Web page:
Urban Company workers | Twitter | @urbancompany_UC
Urban Company workers | Twitter | @urbancompany_UC
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New Delhi: Urban Company, the home services start-up, had the best working conditions for ‘platform workers’ this year while food delivery apps such as Zomato and Swiggy had the worst conditions, a new report has said.

Platform workers are variously referred to as ‘independent contractors’ and delivery/driver partners in these companies.

The report by FairWork India, a wing under the UK-based FairWork Foundation, evaluated working conditions on digital platforms and scored them based on five principles of ‘fair work’ — developed through multi-stakeholder meetings at the United Nations Conference on Trade and Development (UNCTAD), the International Labour Organisation, and in-country stakeholder meetings in India, Germany, and South Africa.

The five principles are fair pay, fair conditions, fair contracts, fair management and fair representation.

The report, published Wednesday, examined a category of platforms that offer ‘work on-demand via apps’ in sectors such as domestic and personal care services, logistics, food delivery and transportation.


Also read: Why the visually challenged are signing petitions addressed to apps such as Zomato, Swiggy


Zomato founder accepts responsibility

The FairWork Foundation studied and rated 11 platforms for the report and of them, Urban Company scored 8 out of 10, e-commerce website Flipkart scored 7, and grocery delivery apps Dunzo and Grofers scored 4.

The bottom of the list comprised e-commerce site Amazon, grocery app BigBasket, home construction and renovation company Housejoy and Indian ridesharing company Ola with a score of 2 each.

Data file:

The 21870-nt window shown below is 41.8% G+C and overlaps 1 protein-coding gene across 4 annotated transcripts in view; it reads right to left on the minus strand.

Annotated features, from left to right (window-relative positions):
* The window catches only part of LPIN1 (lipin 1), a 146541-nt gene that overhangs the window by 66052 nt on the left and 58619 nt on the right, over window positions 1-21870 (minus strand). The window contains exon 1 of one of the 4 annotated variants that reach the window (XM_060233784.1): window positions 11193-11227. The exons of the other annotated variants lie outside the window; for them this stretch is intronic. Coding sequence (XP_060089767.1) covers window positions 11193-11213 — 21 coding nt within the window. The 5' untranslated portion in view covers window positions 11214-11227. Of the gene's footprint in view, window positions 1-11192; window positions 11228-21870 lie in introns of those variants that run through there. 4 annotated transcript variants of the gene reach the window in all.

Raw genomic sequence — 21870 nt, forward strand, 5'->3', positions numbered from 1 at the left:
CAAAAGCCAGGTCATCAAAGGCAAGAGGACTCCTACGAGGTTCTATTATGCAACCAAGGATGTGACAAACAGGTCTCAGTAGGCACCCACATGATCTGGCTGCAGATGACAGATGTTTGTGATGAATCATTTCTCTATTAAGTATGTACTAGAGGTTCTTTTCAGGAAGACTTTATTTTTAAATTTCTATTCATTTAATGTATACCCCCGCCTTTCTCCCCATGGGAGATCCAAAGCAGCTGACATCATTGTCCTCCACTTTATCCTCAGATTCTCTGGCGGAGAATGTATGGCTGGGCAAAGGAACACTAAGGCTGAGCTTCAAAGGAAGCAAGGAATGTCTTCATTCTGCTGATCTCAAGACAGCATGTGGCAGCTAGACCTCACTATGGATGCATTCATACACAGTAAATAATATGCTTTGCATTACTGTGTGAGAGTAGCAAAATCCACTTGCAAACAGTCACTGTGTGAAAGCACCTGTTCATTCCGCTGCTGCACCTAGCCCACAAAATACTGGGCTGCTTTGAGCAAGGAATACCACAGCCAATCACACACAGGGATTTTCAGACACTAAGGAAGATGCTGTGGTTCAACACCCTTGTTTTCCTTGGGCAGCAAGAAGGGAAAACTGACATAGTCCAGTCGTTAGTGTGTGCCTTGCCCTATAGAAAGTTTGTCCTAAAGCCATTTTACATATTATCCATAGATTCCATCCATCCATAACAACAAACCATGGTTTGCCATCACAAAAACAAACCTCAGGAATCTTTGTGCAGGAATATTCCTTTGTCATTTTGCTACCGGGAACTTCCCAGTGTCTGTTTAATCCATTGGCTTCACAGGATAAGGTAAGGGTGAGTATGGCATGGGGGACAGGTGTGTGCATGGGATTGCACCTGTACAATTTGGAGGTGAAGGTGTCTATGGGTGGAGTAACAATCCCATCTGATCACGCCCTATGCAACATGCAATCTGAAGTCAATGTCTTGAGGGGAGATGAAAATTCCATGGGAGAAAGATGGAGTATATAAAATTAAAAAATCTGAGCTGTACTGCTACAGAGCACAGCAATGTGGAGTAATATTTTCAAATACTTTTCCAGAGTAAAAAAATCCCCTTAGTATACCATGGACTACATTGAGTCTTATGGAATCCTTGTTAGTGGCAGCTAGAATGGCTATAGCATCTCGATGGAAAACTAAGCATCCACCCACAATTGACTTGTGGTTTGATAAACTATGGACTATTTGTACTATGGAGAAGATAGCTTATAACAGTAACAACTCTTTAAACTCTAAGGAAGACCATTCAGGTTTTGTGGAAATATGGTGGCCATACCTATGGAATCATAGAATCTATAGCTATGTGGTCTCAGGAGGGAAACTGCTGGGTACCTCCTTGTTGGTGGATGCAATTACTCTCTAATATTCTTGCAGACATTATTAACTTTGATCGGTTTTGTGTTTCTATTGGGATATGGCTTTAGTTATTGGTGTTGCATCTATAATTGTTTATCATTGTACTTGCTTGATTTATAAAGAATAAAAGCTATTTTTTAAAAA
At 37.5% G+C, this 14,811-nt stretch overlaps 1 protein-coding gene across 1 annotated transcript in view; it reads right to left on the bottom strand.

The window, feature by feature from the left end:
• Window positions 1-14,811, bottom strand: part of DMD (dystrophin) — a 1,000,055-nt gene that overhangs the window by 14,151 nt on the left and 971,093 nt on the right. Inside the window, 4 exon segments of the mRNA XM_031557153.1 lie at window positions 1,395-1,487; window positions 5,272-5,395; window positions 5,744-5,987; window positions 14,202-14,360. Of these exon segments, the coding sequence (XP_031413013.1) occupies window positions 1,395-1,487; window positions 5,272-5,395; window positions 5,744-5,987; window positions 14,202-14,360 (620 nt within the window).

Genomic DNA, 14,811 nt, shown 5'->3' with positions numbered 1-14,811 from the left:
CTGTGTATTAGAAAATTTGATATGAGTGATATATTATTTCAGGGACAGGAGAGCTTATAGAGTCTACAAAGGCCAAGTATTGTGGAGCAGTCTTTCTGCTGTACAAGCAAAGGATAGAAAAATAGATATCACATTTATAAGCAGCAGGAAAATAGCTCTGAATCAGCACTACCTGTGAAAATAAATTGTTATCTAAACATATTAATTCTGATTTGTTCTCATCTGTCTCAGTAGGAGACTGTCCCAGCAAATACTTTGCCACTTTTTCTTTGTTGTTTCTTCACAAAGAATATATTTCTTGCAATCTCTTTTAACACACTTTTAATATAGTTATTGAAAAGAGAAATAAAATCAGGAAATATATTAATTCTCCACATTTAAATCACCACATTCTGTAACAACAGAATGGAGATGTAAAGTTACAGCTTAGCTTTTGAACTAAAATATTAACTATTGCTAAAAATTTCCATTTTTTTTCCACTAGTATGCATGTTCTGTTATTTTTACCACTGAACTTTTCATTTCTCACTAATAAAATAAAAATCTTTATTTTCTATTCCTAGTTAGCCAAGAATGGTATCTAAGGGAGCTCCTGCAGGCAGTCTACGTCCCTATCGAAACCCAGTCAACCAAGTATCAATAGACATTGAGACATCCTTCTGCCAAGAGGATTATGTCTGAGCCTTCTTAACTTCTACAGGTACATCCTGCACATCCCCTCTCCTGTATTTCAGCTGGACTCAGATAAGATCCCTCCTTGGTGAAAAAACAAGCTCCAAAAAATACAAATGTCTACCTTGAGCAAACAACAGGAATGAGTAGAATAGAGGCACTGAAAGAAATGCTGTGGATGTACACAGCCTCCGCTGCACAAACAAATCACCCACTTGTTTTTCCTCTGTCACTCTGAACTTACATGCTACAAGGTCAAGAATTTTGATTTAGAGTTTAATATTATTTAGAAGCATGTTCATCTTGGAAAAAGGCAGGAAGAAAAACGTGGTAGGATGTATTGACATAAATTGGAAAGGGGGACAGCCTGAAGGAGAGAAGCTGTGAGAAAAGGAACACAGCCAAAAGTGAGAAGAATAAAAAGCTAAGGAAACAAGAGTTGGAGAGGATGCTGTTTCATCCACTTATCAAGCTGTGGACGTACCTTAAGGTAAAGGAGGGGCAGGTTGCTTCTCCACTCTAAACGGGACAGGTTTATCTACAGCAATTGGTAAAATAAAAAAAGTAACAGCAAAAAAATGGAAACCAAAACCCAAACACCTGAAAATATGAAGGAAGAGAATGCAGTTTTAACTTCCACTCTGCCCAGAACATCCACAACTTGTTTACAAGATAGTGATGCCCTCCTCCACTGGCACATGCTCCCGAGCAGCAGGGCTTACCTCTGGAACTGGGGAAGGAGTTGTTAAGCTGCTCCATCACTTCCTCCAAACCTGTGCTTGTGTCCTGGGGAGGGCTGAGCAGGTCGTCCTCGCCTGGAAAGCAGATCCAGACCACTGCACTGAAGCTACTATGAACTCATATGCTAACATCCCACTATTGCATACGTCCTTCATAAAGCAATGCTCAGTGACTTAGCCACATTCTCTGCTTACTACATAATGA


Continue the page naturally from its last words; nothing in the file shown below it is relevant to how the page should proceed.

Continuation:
However, the worst working conditions were recorded in Swiggy, Zomato and ridesharing app Uber. All three managed to score just 1.

In a tweet Thursday, Zomato founder Deepinder Goyal took “full responsibility” for the “abysmal scores”.

At first, 12 platforms that provided location-based platform work in India were identified. However, Uber Eats was acquired by Zomato in the interim and was therefore dropped.

For each of the remaining 11 platforms, worker interviews were conducted along with secondary research.

“As in other parts of the world, platform workers in India are predominantly paid a piece rate (i.e. per task), and are typically classified by the platforms as ‘independent contractors’, or as driver / delivery ‘partners’. One major concern is that such workers do not benefit from labour regulations pertaining to wages, hours, working conditions, and the right to collective bargaining,” the report said.


Also read: Swiggy lays off 1,100 employees, offers 3 months’ salary and help in career transition


Other details from the survey

The report also noted that there was insufficient evidence indicating that workers on seven of the 11 platforms earned the minimum wage rate, after accounting for costs.

Urban Company, Flipkart, Grofers, and Ola were the exceptions, it said.

While some platforms provided accident insurance, their workers were unclear of the procedures to make claims.

Only Urban Company and Flipkart were able to demonstrate that additional measures were taken to actively improve working conditions. These were also the only two platforms that acknowledged a collective voice for workers.

However, no platform wished to negotiate with worker associations and unions.

During the course of the research, six to ten participants from each organisation were interviewed in Bengaluru between November 2019 and March 2020.

In all, the foundation spoke to 113 workers in 92 interviews lasting 15 to 90 minutes.

The Fairwork India team is spearheaded by the Centre for IT and Public Policy (CITAPP) at the International Institute of Information Technology, Bangalore (IIIT-B), along with partners at the University of Oxford and the University of Manchester.


Also read: From McDonald’s to Patanjali, an IAS officer explains how FSSAI is making food safer


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